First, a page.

Many of the former Stratton brokers seem drawn to troubled employers, moving from one problem firm to another, a practice known in the industry as “cockroaching.”
At least 39 of them, or almost one in four, went on to work for one or more other brokerages expelled by Finra from 2005 to 2012, the Journal’s analysis found. That is more than 25 times the rate for the typical broker in the analysis.
The 166 Stratton alumni still registered to sell securities also show a tendency to accumulate complaints, regulatory actions and other red flags, such as bankruptcy filings or criminal charges. While half the group has spotless disciplinary records, on average the former Stratton brokers report nine times as many red flags as the average broker in the Journal’s analysis.
Finra has taken nearly 200 regulatory actions against brokers associated with Stratton Oakmont, including barring 134 of them, according to a spokeswoman.
This tally includes a small number of people who worked at Stratton before they were registered as brokers, Finra said. This means their time at Stratton doesn’t show on Finra’s BrokerCheck website, which shows firms where brokers were registered.
Abed Lulu, a 40-year-old broker on Long Island, worked at Stratton from May 1995 to December 1996, according to his state record. His BrokerCheck shows his career beginning when he joined another firm as a registered broker in June 1997.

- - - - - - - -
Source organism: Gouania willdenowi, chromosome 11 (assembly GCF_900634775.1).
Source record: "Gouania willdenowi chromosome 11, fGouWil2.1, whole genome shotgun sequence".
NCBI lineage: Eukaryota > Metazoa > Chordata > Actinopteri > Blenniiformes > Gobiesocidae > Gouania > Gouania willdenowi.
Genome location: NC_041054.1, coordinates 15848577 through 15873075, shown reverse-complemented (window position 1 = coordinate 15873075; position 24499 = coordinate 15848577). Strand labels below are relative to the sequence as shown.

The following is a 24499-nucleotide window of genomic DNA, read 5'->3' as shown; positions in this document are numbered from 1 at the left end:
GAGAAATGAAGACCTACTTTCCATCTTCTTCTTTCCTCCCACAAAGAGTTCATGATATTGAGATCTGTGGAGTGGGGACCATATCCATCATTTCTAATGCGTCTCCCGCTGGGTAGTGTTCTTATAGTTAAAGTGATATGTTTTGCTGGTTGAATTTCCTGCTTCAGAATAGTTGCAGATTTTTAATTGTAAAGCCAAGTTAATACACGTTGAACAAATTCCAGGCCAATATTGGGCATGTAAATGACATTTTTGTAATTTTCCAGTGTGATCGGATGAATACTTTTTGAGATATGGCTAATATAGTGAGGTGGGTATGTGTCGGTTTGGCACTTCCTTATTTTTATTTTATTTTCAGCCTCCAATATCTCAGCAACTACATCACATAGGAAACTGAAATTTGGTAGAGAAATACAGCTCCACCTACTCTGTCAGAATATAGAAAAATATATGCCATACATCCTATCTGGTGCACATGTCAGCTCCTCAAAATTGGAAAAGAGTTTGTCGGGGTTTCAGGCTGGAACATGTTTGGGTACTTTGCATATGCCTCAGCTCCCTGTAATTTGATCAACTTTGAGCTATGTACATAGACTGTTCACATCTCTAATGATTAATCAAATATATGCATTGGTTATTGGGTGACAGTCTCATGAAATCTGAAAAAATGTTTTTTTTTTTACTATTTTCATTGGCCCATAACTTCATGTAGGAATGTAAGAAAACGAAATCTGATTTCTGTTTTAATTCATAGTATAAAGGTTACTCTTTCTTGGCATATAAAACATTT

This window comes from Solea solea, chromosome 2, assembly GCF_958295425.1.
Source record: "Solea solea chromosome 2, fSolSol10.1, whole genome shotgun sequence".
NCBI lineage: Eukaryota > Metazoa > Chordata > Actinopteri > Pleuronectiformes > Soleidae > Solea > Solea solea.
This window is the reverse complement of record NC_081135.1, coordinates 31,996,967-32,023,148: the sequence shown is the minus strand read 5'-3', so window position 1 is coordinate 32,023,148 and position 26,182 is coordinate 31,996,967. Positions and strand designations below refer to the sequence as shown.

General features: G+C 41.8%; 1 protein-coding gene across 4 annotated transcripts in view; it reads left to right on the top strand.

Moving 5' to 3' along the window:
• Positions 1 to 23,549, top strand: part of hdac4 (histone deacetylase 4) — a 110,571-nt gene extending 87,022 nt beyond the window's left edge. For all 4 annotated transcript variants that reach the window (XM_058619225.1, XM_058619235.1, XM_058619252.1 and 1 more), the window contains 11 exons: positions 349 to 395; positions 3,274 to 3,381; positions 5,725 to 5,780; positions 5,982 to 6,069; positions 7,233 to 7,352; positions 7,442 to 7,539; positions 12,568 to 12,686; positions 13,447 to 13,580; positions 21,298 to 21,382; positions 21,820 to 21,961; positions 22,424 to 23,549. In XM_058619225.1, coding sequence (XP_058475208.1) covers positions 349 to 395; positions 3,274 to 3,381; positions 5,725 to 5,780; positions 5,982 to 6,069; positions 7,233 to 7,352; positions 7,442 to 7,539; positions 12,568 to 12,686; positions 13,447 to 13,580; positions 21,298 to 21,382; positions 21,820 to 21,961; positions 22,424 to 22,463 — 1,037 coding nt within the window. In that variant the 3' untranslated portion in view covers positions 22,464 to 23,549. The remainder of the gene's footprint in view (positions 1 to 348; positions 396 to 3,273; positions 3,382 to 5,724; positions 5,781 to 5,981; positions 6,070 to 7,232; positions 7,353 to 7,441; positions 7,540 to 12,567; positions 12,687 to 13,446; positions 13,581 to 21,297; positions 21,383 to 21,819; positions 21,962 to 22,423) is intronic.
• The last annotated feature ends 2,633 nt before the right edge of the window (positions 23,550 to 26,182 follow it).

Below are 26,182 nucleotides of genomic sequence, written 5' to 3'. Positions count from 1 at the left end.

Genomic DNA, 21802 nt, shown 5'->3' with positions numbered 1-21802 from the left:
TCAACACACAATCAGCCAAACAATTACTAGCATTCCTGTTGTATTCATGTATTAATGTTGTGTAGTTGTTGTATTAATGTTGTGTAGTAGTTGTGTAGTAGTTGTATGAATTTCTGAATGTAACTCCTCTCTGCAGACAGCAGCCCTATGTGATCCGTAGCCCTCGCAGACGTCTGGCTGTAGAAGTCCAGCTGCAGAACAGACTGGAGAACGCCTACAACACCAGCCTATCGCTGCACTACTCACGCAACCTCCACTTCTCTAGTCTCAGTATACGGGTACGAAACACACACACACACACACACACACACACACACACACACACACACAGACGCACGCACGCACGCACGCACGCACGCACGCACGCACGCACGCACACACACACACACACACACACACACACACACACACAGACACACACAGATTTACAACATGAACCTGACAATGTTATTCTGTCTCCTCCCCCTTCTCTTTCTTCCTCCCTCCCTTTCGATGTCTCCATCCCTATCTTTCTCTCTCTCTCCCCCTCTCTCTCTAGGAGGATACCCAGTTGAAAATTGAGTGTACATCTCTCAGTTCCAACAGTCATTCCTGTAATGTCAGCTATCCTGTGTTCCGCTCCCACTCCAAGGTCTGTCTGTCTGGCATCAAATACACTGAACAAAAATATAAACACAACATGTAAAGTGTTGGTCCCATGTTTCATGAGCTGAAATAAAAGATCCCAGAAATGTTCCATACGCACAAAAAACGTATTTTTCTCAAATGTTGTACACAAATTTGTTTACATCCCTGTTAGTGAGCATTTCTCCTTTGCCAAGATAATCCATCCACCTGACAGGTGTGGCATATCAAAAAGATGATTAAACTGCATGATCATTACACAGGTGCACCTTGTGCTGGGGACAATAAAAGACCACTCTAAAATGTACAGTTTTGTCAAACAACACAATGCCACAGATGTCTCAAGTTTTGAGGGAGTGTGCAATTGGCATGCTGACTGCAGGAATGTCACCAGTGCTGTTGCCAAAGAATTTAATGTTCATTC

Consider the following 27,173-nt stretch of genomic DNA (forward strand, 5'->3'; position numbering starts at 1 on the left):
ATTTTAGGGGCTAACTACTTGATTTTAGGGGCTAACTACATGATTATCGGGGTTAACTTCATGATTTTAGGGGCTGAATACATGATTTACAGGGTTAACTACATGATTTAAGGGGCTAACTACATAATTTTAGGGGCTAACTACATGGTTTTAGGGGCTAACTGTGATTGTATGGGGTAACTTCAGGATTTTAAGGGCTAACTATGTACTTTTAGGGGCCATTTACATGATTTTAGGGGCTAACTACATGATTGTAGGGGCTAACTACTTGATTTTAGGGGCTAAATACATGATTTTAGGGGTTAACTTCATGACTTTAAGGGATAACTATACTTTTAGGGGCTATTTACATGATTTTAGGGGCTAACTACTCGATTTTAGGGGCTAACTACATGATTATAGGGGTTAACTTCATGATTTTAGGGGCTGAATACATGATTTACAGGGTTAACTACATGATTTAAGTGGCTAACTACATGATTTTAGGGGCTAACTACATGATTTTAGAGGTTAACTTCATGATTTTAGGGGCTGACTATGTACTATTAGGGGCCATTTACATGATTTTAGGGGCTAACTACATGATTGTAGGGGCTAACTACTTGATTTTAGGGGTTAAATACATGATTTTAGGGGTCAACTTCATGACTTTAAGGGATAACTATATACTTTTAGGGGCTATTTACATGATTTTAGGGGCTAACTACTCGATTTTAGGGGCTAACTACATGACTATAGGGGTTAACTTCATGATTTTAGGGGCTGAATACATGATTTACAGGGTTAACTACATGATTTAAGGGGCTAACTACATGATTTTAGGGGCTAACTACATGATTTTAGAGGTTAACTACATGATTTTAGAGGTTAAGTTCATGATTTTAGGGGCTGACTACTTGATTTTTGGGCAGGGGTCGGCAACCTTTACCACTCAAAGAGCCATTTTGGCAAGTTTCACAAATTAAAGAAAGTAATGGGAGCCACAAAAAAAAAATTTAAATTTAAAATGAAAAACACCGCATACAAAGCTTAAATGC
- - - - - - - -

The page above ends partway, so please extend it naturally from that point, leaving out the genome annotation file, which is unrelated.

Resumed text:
Since his time at Stratton, Mr. Lulu has worked for 21 firms, including seven expelled by Finra, and accumulated 10 red flags, his BrokerCheck record shows. He didn’t respond to requests for comment. A Finra spokeswoman declined to comment on him. Mr. Lulu has worked at more firms than 99.99% of the brokers in the Journal’s analysis.
The lack of public information on Finra’s high-risk program makes it hard to judge its results, some legal observers said. The 131 brokers ejected from the industry over two years as a result of the program represent a significant slice of the brokers barred by Finra: a total of 910 for 2013 and 2014. But that 131 is a fraction of the 636,707 brokers overseen by the regulator.
“Just on the numbers, this seems [very] low,” said Scott Ilgenfritz, a partner at law firm Johnson Pope Bokor Ruppel & Burns LLP who represents investors. While the “real bad apples” are a small minority in any industry, that doesn’t mean a total of 131 people barred is “anywhere close to the folks that shouldn’t have a ticket to provide investment advice,” Mr. Ilgenfritz said.
Finra officials said the watchdog has substantially increased the resources it devotes to going after the advisers who pose the greatest risk to investors.
“We do our best every day, and I think our record speaks for itself,” said Ms. Axelrod. “Among the regulators, we continue to bar a substantial number of individuals and aggressively pursue high-risk brokers. Every day we walk in the door and we’re focused on this.”
One broker said it would be unfair to assume Stratton’s presence on his résumé signals high risk. “I wasn’t involved at all,” said Glenn Hechler, 41 years old, whose employers since he interned at Stratton in 1995 include two other firms expelled by Finra. “As an intern, I was the guy getting the coffee.” Mr. Hechler’s record shows seven red flags not linked to his time at Stratton, including six customer complaints—for which he denies any wrongdoing—that resulted in payouts totaling $212,000.
His lawyer, Timothy Feil, said: “In the last 15 years of his career, he’s only had a single customer arbitration, which his employer settled for a nominal amount to avoid the nuisance of litigation.